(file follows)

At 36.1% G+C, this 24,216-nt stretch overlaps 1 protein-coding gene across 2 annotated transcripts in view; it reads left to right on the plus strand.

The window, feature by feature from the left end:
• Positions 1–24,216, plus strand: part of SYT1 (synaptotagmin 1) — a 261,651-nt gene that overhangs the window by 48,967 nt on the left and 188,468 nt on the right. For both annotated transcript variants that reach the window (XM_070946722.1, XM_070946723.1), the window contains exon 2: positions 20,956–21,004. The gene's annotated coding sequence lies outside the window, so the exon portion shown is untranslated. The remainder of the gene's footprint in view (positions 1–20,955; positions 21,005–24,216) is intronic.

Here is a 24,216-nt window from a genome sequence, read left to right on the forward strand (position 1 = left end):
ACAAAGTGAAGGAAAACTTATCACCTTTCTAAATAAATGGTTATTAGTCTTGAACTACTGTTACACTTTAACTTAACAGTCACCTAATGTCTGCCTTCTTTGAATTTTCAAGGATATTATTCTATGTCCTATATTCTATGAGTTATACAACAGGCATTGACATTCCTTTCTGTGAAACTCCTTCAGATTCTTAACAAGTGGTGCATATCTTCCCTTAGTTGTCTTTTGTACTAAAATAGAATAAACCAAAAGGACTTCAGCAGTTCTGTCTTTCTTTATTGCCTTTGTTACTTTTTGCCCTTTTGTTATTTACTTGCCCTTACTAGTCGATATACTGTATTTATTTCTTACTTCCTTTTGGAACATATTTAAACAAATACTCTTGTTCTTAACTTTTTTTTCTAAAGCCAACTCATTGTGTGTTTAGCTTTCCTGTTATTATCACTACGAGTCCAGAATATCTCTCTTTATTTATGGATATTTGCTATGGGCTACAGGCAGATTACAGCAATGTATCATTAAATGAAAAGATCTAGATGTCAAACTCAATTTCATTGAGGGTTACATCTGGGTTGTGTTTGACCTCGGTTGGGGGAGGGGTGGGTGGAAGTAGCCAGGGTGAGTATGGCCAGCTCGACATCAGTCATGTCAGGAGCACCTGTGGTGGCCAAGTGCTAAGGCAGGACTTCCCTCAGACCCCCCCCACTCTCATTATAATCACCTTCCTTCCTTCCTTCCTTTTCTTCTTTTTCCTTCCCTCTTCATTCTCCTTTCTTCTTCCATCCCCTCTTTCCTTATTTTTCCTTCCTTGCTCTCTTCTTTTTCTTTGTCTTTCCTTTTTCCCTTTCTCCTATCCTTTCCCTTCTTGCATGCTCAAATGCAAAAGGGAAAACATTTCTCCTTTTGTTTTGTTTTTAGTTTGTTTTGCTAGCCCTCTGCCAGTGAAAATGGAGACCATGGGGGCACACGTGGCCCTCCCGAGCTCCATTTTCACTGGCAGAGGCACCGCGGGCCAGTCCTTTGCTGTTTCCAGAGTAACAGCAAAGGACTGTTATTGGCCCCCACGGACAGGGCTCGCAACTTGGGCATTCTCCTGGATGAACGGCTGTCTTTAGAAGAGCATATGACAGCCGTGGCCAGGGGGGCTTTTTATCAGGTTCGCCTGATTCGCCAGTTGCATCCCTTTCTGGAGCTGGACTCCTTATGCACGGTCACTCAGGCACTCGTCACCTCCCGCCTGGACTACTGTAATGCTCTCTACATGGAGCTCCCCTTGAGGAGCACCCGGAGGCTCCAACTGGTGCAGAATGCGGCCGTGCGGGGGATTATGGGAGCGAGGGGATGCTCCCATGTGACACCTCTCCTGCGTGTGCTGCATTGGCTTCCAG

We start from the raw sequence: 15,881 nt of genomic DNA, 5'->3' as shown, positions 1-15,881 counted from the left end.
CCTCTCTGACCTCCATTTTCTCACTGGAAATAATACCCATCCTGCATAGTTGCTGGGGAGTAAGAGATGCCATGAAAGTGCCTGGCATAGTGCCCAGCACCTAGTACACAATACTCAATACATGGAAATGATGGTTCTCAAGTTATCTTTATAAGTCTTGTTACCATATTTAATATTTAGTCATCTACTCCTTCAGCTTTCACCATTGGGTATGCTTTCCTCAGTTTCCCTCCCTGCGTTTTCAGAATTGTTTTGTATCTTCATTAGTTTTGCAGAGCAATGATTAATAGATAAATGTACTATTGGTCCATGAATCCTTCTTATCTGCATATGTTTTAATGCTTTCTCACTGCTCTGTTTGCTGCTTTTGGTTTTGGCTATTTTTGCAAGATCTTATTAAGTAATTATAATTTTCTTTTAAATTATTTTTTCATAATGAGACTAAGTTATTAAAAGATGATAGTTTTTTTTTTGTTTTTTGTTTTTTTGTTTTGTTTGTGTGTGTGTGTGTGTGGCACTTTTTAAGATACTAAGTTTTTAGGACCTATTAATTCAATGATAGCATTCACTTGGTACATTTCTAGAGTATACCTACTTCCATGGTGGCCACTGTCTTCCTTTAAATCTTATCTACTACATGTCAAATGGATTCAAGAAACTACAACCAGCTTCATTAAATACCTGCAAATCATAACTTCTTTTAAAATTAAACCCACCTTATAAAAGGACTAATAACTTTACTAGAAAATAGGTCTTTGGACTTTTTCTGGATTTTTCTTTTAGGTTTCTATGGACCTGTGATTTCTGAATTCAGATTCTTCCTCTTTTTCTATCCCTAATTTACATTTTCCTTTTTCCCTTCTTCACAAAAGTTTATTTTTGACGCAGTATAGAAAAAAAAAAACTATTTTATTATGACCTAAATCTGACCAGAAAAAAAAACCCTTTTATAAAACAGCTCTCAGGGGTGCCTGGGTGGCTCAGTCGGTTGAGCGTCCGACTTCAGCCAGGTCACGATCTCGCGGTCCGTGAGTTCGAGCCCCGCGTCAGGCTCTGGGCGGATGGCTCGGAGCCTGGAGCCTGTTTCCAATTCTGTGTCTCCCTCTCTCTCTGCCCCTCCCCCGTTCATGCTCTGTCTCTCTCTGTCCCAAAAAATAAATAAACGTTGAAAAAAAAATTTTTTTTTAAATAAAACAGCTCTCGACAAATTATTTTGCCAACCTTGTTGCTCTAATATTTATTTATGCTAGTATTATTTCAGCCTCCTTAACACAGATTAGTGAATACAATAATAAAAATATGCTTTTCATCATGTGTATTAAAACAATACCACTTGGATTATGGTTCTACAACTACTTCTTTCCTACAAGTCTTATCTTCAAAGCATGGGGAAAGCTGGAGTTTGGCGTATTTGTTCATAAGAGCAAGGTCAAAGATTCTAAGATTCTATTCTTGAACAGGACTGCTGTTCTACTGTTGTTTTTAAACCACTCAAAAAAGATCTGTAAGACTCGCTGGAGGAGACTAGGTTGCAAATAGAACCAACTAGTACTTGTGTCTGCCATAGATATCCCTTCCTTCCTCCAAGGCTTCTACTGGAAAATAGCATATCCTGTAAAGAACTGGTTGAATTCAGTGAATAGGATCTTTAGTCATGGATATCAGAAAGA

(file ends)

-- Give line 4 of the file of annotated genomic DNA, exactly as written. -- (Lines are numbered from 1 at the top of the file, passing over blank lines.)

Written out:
Here is a 24,216-nt window from a genome sequence, read left to right on the forward strand (position 1 = left end):